Group Therapy

Group Therapy…

I don’t like it. I don’t like to start a post negatively but I don’t like it. I’m not here to lie and sell a rosy image of the world. I don’t like group therapy.

I feel more vulnerable in group that one on one. Don’t get me wrong just because I don’t like it doesn’t mean it’s not good for me. That’s why I continued with group long after I decided I really didn’t like it.

Let’s be honest nobody enjoys getting up in a room front of people and talking about their feelings. But it helps. It helps in many ways, one way is this, you realise others feel the same way you do. You notice that when you tell a group of strangers your problems they aren’t as big as you made them in your head. By listening to others talk about their problems you again realise you aren’t so different to other people.

Another thing that helps is the notion ‘Two heads are better than one’. Rather than trying to solve all your issues yourself you can get the advice of several people who you don’t care if you upset by not following through on their advice. This can be infinitely helpful.

Make friends. I know you don’t think of group therapy as a social event but it is. Many group therapy sessions have coffee/tea and snacks afterwards for the group to get to know one another. You can talk about things beyond your mental health. The vulnerability showcased during the session helps knock down many of the barriers socialising with new people can throw up. You can almost skip the awful small talk and jump straight to the things that are important to you and them.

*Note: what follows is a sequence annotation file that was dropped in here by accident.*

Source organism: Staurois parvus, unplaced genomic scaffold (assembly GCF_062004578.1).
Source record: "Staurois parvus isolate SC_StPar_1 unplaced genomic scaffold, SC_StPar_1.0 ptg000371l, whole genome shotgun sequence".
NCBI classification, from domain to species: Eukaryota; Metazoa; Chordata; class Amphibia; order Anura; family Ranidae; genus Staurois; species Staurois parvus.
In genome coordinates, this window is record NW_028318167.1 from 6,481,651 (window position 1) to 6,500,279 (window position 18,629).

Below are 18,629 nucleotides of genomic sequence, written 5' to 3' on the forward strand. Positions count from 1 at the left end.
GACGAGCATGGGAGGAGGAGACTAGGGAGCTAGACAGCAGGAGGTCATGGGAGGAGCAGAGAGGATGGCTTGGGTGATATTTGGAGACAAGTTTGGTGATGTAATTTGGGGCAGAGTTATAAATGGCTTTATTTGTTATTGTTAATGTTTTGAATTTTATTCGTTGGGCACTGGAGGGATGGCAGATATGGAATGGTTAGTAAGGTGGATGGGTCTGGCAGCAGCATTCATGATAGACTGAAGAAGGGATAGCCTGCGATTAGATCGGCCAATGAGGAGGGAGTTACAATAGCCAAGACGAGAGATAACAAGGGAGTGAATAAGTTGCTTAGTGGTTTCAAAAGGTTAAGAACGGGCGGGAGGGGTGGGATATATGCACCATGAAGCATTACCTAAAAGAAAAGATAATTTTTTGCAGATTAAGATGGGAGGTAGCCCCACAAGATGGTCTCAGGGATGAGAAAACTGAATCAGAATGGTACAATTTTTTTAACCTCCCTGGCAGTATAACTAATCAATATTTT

If you make a friend in group therapy, they can become incredibly good friends due to mutual understanding, mutual aid and vulnerability. How often have you become closer to someone after either you or them, or both of you have been vulnerable in front of one another? Why do you think when you get intoxicated and have the chats with someone who wasn’t a close friend you suddenly move the friendship onto the next level? Vulnerability.

Being vulnerable isn’t always a handicap, it can often be a massive help in aiding in dealing with mental, emotional and mood issues.

So even if the idea of group is horrible to you, go try it. You have nothing to lose. But you’ve everything to gain. And if you hate it, good. That means you’re growing. Stick it out for at least four sessions, assuming one a week and see how you feel after that.

Drop some comments of your experiences with group!

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